Hooking students in
Our starter can be a way of engaging children’s interest. Puzzles and challenges can be good for this. The 7puzzle site provides a new number challenge every day and it’s worth looking through the archives as some puzzles are much more challenging for others and could be aimed at different age groups or ability levels. The Chris Moyles quiz show used maths challenges which I’ve found have been popular with KS2 children and there is a bank of them here, although I’d recommend watching them beforehand to check the content is entirely suitable for the age group. Sometimes, just an image on the board which gives something to think about can excite interest. I particularly like the examples of bad maths here. In the twitter discussion yesterday, @PGCEmartin suggested using short video clips or web pages of news and sports items and asking mathematical questions about them.
Connecting with previous learning
This might be by recapping a skill learned in the last lesson, giving time to respond to feedback in books or getting children to explain a concept or skill recently taught. Building up a learning wall which is kept current can help with making these connections too.
A mental ‘warm-up’
All kinds of activities can be used for this. There are lots of sources of interactive games that can be used on the IWB, including those at mathsframe or Crickweb. Number chains can draw on a range of mental maths skills. As I think I’ve mentioned before, I’m also a big fan of having a structured programme of daily counting.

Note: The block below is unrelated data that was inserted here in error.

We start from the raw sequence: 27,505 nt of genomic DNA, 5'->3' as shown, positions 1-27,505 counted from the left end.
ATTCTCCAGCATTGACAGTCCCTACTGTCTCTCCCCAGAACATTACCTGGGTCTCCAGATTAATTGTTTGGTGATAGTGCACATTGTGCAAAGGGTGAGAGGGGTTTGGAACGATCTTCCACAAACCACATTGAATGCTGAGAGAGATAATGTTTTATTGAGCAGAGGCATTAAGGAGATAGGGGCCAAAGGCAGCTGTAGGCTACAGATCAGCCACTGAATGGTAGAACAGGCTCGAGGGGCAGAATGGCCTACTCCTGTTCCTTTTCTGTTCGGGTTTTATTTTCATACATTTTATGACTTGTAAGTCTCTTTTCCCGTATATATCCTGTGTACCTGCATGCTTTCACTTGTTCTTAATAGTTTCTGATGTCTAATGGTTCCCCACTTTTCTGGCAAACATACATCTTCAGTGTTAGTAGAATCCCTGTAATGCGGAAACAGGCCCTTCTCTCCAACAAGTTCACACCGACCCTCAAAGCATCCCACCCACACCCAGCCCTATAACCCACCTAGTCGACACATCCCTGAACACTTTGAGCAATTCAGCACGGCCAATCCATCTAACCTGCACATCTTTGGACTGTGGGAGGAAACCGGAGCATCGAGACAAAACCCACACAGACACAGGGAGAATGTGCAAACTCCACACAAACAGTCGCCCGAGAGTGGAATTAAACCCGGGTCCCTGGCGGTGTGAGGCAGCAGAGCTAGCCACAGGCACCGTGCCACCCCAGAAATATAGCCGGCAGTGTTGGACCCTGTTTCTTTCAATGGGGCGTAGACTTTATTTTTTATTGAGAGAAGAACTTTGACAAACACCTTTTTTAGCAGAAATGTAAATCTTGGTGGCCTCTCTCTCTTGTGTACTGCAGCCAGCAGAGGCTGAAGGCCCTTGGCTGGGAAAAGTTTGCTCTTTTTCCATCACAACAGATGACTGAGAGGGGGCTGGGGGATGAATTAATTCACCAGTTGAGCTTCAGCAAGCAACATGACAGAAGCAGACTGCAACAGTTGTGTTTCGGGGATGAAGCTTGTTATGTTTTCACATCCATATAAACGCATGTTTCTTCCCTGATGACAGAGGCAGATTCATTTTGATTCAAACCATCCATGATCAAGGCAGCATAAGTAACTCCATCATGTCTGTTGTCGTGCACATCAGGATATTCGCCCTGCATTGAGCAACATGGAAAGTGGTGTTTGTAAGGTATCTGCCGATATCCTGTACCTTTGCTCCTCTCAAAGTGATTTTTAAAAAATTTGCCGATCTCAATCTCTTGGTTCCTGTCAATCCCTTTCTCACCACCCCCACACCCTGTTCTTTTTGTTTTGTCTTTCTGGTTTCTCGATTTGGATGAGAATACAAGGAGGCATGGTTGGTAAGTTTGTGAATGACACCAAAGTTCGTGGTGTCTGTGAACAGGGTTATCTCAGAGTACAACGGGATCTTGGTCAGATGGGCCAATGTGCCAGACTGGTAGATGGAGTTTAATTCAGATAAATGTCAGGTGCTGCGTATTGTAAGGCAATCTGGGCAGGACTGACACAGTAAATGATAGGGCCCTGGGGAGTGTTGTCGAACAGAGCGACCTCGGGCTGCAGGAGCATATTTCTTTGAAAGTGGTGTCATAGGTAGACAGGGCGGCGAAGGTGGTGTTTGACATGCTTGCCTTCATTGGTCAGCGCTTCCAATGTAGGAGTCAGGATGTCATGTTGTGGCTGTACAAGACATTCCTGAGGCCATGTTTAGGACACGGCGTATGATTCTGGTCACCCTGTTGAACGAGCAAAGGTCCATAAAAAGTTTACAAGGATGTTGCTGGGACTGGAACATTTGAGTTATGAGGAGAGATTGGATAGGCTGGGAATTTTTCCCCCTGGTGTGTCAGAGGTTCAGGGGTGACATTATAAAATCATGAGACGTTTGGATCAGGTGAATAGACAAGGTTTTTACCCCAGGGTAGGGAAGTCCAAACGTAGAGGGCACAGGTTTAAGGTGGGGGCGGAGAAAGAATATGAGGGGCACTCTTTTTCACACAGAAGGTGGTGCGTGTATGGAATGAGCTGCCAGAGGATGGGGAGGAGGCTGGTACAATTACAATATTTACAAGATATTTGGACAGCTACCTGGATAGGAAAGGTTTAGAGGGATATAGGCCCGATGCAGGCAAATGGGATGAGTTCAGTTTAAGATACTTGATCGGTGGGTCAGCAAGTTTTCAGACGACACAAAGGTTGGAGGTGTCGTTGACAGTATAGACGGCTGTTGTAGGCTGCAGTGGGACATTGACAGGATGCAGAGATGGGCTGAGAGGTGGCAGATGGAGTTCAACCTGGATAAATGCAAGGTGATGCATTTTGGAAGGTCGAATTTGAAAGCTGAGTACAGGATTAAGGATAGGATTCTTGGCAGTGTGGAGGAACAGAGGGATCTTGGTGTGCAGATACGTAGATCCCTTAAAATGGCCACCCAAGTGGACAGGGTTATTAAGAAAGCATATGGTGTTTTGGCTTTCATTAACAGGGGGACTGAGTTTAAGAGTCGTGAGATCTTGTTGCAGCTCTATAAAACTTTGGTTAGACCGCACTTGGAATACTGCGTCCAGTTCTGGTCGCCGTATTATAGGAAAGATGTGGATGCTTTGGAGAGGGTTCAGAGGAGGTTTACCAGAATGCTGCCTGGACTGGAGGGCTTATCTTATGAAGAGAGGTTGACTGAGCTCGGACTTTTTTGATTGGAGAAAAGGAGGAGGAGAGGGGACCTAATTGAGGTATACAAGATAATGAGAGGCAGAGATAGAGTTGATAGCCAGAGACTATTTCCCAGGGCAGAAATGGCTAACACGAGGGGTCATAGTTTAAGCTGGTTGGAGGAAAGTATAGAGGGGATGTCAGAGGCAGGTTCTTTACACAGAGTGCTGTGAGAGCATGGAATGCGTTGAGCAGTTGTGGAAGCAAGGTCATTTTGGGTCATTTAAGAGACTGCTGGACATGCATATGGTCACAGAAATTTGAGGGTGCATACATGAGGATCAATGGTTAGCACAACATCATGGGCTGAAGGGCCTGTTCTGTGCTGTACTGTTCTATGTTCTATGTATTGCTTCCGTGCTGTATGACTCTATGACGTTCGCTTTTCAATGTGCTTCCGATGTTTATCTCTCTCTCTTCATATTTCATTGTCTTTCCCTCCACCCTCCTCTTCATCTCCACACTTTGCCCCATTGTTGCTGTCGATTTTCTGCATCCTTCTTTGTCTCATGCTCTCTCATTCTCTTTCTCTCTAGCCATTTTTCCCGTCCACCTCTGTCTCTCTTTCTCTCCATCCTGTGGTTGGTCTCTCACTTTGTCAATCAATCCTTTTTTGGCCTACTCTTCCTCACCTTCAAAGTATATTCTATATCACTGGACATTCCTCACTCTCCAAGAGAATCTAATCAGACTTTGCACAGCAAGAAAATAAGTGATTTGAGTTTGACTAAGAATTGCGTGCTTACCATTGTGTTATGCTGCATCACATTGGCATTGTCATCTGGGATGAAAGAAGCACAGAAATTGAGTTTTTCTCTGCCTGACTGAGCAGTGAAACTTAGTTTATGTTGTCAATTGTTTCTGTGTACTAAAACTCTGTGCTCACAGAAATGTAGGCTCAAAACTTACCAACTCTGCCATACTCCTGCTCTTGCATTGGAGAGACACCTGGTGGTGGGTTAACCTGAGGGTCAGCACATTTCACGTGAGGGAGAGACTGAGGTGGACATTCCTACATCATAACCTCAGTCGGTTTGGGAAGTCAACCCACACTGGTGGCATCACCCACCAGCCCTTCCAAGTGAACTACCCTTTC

Skills practise or skills building
This very much overlaps with the mental ‘warm up’ idea and similar activities can be used but it’s worth thinking about which particular skills need building up by your group. I’ve used tables practice sheets, for instance with children working on the times table that they’re currently learning, and a similar idea could be used for number bonds and all sorts of calculation skills. I’ve used maths minutes which are available for different primary age groups and found that children respond well to them. Target boards like these can be used in lots of different ways and it’s worth building up a bank of them. Another idea is to have a number of the day which can be done either by using a permanent display or by means of a worksheet. The number can be changed every day and the instructions varied to suit different ability levels.